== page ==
Early voting numbers across North Texas are way up from the last midterms, with record turnout that seems more like a presidential election year.
Statewide, early voting for this midterm election has already surpassed the combined early and Election Day turnout in 2014.
At last check, Dallas county tallied more than 492,000 early votes. That's slightly less than the 2016 presidential election, but it more than doubles the early voting number from 2014.
Tarrant County said it has also more than doubled its numbers from the last midterms. though it's down about 50,00 from 2016.
In Collin County, about 270,000 people early voted. That's about 10,000 fewer than in 2016, but it’s nearly three times as many as 2014.
Denton County had 216,000 early votes. That’s more than three times as much as the last midterm.
“Early voting is 55-60% of the total vote, so most people turn out early,” said SMU Political Science Professor Cal Jillson.
A record 15.6 million people are registered. Through Thursday, 4.3 million Texans in the top 30 counties had already cast ballots. While the turnout is setting early voting records, we can't know what that means until Tuesday night.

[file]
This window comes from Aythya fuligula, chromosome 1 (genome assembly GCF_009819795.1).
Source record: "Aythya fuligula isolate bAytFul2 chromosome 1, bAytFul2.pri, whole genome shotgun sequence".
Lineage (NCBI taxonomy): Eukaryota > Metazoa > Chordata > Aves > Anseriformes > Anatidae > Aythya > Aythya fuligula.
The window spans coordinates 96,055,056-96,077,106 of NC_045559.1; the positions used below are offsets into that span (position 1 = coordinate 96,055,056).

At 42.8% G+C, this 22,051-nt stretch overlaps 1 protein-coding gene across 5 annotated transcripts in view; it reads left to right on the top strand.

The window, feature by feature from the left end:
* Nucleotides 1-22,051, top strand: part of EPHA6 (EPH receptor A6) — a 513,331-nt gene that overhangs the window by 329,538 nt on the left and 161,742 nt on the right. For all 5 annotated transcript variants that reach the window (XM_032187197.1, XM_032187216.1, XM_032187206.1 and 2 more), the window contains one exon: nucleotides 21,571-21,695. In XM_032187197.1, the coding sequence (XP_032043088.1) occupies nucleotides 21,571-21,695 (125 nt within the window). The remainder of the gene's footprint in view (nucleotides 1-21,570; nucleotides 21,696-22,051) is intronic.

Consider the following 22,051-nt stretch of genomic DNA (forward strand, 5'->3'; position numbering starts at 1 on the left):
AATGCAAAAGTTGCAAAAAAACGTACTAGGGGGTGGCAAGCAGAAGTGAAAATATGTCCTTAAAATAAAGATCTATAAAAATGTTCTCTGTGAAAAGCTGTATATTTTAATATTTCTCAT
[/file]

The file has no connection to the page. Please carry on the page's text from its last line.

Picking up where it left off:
Candidates and their parties do know a lot about those who have voted, says Republican Political Consultant Vinny Minchillo.
“We know who has voted. We know where you voted. We know when you voted. We also know your voting history,” he said.
Access to that information does not come cheap. Typically, only well-financed campaigns can afford it. Computer technology micro-analyzes the early vote for the parties and the candidates.
“They know to the block where they need to focus,” Minchillo said. “We know exactly who's been to the polls. We know exactly who has not been to the polls.”
It’s why some people have been getting text messages reminding them to vote from campaigns who can afford to buy cell phone lists and match those with voters who've not been to the polls.
Despite what early voting trends can tell us, that may not be an indication of how the night will turn out.
“If you can tell from the early votes and whether it’s coming out of black precincts or Democratic precincts or if it’s coming out of Highland Park, that’s usually Republican,” Jillson said. “That’s how you try to project who is up in the early vote.”
If you early voting, polls in many counties will open again on Election Day Tuesday from 7 a.m. to 7 p.m.